I am writing to you as general chair of the ACM 8th International Symposium on Non-Photorealistic Animation and Rendering (NPAR), held 7-10 June 2010 in Annecy, France. I have been asked to provide a statement on the standing of NPAR as a publication forum in Computer Graphics.
Computer Graphics (CG) is a discipline of Computer Science (CS); a field somewhat unusual among the sciences in that we hold conference publications in very high regard. Unlike other sciences (e.g. Biology, Psychology), submission to a CS conference typically requires a full paper to be written and subjected to the full double-blind peer review process. In some of the best CG conferences (e.g. ACM SIGGRAPH and Eurographics) there is a multi-tier system of reviewers and an opportunity for authors to reply to reviewers and revise their papers, resembling a fast-track model of journal publication route. Indeed, CG conferences are often regarded as preferential forms of dissemination in a fast moving field where innovation is rapidly transferred to the IT and creative industries.
The best CG conferences are very competitive and valued alongside journal publications. I believe it would be difficult to identify a good CG research group who did not count ACM SIGGRAPH, Eurographics, or the symposia endorsed by those organisations, as being among the top publication targets for CG. In fact many high quality CG conferences have sufficiently low acceptance rates (e.g. 10-15% for ACM SIGGRAPH and Eurographics) that they are infact more difficult to publish in than many journals. Recently this has motivated journals to adopt the proceedings of such conferences as journal special issues.
NPAR is the leading specialist CG conference devoted to Non-photorealistic rendering (NPR). NPR is a crossdisciplinary CG field with roots in the early nineties, focusing on the emulation of artistic and expressive styles for visual communication and aesthetics. NPR has contributed to movies and video games, as well as in architectural illustration and experimental animation. NPAR was founded by academics publishing regularly at ACM SIGGRAPH and Eurographics who desired a conference for NPR in its own right. To this day many NPAR reviewers and authors of accepted NPAR papers, publish and participate in ACM SIGGRAPH. This has lead to NPAR being regarded as very highly rated and selective.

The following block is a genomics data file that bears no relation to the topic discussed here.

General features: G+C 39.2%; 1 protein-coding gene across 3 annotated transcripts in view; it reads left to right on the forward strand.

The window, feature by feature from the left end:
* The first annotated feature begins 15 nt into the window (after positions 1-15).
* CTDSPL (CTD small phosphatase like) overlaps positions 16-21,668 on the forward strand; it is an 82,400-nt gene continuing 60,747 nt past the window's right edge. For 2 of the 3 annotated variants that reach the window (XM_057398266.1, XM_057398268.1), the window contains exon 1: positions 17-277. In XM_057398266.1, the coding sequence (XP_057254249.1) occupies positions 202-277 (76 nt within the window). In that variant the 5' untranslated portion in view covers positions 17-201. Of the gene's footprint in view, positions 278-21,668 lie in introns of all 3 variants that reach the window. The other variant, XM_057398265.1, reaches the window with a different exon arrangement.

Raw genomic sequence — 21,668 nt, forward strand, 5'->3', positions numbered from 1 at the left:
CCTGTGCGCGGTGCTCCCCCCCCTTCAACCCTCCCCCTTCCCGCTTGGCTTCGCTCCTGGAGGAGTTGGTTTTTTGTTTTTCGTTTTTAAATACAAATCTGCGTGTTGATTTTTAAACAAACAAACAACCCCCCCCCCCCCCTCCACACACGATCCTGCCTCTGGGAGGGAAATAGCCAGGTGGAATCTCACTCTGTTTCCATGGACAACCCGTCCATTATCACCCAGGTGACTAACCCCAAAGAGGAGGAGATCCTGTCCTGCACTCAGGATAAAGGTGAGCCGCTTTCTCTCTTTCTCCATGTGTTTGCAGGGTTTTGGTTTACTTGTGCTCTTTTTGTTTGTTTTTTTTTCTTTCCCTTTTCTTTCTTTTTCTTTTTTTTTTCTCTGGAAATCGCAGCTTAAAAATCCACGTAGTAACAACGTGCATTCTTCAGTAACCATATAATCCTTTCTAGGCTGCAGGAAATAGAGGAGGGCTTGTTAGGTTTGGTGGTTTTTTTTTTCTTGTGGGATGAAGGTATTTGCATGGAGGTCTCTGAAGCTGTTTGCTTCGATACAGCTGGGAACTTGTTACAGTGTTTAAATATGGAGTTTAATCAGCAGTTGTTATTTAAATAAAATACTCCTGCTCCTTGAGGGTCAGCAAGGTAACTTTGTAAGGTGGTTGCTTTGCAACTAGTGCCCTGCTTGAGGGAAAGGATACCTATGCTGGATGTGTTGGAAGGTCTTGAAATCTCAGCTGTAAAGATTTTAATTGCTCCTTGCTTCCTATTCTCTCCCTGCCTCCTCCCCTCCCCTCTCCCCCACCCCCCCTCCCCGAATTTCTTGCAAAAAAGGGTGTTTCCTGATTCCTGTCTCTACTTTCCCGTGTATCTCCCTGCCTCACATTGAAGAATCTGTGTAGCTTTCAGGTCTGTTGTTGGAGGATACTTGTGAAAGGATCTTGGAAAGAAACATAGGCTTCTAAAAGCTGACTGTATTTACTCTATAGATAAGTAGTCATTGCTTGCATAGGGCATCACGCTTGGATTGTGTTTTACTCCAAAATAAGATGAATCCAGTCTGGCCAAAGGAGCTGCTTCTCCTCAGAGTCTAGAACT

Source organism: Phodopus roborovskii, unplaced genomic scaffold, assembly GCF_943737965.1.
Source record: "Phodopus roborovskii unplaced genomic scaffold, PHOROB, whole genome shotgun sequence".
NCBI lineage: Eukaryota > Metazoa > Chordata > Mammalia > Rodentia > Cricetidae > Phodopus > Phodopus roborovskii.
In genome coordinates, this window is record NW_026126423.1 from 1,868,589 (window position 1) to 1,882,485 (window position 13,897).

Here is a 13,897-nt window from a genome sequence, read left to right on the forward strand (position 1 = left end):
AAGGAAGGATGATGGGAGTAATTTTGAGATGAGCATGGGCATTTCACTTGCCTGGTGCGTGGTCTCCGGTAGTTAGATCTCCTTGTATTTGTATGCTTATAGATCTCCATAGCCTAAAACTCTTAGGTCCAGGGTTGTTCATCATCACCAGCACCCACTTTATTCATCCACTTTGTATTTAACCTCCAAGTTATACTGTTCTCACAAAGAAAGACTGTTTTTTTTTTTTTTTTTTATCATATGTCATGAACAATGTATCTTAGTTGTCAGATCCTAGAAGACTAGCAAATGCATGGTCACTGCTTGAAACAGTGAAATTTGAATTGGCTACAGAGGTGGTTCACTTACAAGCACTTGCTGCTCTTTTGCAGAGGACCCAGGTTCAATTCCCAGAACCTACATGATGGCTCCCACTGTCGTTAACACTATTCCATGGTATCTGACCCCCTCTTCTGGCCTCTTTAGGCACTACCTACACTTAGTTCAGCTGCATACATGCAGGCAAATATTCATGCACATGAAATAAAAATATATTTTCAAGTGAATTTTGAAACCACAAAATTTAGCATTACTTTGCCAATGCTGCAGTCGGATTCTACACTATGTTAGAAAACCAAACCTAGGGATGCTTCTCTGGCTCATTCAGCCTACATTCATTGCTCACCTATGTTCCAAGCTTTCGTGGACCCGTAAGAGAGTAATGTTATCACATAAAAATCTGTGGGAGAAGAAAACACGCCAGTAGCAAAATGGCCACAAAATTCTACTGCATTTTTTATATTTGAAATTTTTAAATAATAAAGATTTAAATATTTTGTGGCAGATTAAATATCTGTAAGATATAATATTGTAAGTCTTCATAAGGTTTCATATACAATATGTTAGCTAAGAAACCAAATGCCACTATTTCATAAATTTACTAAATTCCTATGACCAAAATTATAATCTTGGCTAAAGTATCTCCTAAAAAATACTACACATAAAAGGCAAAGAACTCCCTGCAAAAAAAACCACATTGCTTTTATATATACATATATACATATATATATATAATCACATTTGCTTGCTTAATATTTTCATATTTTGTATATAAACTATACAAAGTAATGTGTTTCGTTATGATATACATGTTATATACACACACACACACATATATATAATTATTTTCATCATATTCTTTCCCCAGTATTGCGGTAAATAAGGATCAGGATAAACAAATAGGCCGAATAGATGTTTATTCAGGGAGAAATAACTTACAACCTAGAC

As a CG researcher in the United Kingdom, my colleagues and I are frequently frustrated by the perceived low standing of conferences in CG (and CS more generally) due to the emphasis placed on journal publication by the other sciences. This has caused certain conferences to be omitted from indices such as JCR, and in some cases overlooked even though a leading CG conference typically has higher impact factor than a CG journal. This lead to representations of views similar to those contained in this letter, being made by CS academics to the UK Research Assessment Exercise (RAE 2008) to correct for the misperception of low quality for CS conferences. For this reason I am pleased to write in support of CG conferences, and NPAR, as being among the highest quality forums for dissemination of CG research.
John P. Collomosse©